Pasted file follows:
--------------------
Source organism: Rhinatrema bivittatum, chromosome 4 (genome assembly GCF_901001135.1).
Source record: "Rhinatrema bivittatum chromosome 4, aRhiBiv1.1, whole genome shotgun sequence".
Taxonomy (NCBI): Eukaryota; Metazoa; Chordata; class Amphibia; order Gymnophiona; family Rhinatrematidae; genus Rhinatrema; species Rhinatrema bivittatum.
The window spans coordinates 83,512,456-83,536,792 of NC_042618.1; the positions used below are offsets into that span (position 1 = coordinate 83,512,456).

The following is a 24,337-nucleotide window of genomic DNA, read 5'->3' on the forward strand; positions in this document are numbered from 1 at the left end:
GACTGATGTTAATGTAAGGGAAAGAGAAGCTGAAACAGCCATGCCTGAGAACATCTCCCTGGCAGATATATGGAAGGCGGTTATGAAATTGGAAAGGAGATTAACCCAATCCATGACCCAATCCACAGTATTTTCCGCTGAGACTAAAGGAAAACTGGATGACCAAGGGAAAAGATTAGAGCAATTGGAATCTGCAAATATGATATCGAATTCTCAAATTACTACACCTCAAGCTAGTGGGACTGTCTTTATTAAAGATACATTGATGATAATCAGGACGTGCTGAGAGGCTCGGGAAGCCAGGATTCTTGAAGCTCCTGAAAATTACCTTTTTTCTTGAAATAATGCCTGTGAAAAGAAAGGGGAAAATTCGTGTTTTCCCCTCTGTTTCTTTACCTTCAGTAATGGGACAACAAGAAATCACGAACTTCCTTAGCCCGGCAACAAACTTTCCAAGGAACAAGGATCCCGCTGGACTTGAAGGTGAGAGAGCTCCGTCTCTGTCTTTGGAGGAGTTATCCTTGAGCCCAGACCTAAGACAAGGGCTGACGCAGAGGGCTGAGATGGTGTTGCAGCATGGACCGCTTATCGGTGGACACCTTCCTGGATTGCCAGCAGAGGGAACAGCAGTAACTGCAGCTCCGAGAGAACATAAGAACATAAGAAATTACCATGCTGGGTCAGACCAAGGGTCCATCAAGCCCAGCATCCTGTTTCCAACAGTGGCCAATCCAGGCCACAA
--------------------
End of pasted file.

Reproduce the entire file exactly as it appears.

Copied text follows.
Source organism: Rhinatrema bivittatum, chromosome 4 (genome assembly GCF_901001135.1).
Source record: "Rhinatrema bivittatum chromosome 4, aRhiBiv1.1, whole genome shotgun sequence".
Taxonomy (NCBI): Eukaryota; Metazoa; Chordata; class Amphibia; order Gymnophiona; family Rhinatrematidae; genus Rhinatrema; species Rhinatrema bivittatum.
The window spans coordinates 83,512,456-83,536,792 of NC_042618.1; the positions used below are offsets into that span (position 1 = coordinate 83,512,456).

The following is a 24,337-nucleotide window of genomic DNA, read 5'->3' on the forward strand; positions in this document are numbered from 1 at the left end:
GACTGATGTTAATGTAAGGGAAAGAGAAGCTGAAACAGCCATGCCTGAGAACATCTCCCTGGCAGATATATGGAAGGCGGTTATGAAATTGGAAAGGAGATTAACCCAATCCATGACCCAATCCACAGTATTTTCCGCTGAGACTAAAGGAAAACTGGATGACCAAGGGAAAAGATTAGAGCAATTGGAATCTGCAAATATGATATCGAATTCTCAAATTACTACACCTCAAGCTAGTGGGACTGTCTTTATTAAAGATACATTGATGATAATCAGGACGTGCTGAGAGGCTCGGGAAGCCAGGATTCTTGAAGCTCCTGAAAATTACCTTTTTTCTTGAAATAATGCCTGTGAAAAGAAAGGGGAAAATTCGTGTTTTCCCCTCTGTTTCTTTACCTTCAGTAATGGGACAACAAGAAATCACGAACTTCCTTAGCCCGGCAACAAACTTTCCAAGGAACAAGGATCCCGCTGGACTTGAAGGTGAGAGAGCTCCGTCTCTGTCTTTGGAGGAGTTATCCTTGAGCCCAGACCTAAGACAAGGGCTGACGCAGAGGGCTGAGATGGTGTTGCAGCATGGACCGCTTATCGGTGGACACCTTCCTGGATTGCCAGCAGAGGGAACAGCAGTAACTGCAGCTCCGAGAGAACATAAGAACATAAGAAATTACCATGCTGGGTCAGACCAAGGGTCCATCAAGCCCAGCATCCTGTTTCCAACAGTGGCCAATCCAGGCCACAA